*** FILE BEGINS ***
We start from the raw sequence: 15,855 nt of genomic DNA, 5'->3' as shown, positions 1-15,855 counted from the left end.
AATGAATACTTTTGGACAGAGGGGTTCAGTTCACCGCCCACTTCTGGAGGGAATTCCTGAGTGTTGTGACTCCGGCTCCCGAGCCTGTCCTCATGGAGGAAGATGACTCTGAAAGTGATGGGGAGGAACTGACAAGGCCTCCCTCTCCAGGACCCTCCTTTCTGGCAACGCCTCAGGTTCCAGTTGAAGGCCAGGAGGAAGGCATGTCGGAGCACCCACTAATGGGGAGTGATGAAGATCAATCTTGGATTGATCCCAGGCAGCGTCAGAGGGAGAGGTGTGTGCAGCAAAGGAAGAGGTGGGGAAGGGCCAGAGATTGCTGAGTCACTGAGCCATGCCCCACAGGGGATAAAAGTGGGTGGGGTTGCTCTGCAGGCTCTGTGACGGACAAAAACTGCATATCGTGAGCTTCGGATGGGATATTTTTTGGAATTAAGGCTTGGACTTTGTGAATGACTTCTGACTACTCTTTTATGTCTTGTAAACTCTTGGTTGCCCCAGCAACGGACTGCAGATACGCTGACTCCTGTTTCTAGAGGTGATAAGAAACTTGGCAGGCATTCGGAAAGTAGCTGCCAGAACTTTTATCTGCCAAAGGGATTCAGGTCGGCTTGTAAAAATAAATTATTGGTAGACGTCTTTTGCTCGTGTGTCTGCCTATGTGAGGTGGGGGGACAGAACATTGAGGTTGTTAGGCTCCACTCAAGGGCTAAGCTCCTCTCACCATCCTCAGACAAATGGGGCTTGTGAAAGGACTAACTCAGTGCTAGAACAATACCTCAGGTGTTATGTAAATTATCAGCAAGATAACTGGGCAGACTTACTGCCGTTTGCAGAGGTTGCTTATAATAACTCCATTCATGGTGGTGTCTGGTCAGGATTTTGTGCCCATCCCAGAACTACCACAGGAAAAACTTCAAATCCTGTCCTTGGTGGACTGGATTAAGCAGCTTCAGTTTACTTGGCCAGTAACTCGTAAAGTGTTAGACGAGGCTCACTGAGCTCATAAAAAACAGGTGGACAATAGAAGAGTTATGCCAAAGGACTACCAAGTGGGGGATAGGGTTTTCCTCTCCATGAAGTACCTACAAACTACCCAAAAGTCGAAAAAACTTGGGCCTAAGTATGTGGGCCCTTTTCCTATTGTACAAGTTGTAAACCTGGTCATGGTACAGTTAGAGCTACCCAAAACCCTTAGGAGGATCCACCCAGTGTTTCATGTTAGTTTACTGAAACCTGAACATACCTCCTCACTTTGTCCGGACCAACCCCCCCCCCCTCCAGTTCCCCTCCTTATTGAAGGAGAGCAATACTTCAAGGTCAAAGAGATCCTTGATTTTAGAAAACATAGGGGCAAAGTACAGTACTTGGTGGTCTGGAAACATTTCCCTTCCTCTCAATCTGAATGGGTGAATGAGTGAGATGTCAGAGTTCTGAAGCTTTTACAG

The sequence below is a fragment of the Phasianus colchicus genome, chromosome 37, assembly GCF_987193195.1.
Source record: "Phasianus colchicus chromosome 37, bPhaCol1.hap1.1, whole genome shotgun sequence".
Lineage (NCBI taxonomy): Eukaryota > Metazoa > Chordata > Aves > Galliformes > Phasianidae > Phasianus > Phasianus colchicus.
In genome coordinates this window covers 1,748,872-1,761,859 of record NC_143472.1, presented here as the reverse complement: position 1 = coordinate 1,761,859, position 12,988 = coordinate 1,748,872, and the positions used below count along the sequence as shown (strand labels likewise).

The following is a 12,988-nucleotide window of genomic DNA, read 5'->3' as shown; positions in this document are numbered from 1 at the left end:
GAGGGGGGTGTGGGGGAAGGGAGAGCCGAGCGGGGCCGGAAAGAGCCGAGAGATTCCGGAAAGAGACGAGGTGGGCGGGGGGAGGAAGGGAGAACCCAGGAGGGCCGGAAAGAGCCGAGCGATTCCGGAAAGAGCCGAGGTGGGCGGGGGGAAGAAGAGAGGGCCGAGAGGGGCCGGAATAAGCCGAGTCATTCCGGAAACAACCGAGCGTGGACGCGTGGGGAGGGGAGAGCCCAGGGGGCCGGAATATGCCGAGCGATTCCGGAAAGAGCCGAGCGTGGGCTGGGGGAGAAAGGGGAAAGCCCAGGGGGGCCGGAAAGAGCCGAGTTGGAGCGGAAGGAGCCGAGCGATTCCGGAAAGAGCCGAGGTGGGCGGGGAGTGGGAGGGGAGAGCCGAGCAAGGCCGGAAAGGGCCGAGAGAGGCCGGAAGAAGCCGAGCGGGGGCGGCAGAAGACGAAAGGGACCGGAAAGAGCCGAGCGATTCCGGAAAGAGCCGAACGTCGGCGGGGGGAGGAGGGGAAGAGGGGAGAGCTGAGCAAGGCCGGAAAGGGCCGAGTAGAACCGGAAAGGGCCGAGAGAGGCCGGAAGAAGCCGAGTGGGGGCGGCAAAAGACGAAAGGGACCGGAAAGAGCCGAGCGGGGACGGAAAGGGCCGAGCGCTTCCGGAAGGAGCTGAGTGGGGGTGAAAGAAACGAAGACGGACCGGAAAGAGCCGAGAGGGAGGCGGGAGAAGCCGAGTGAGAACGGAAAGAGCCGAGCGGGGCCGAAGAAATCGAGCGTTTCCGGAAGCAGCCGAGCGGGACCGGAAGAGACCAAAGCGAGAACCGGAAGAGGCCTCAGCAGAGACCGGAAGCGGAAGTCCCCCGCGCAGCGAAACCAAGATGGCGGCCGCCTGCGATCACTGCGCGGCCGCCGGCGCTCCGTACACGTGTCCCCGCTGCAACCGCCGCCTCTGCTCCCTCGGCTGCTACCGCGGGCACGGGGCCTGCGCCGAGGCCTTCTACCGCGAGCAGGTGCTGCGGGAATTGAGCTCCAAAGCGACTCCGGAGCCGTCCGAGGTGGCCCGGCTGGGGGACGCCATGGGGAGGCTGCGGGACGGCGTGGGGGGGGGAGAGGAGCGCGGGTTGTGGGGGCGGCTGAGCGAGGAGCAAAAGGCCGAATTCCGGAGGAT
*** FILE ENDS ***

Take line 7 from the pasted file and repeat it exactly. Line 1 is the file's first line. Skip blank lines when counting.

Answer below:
The following is a 12,988-nucleotide window of genomic DNA, read 5'->3' as shown; positions in this document are numbered from 1 at the left end: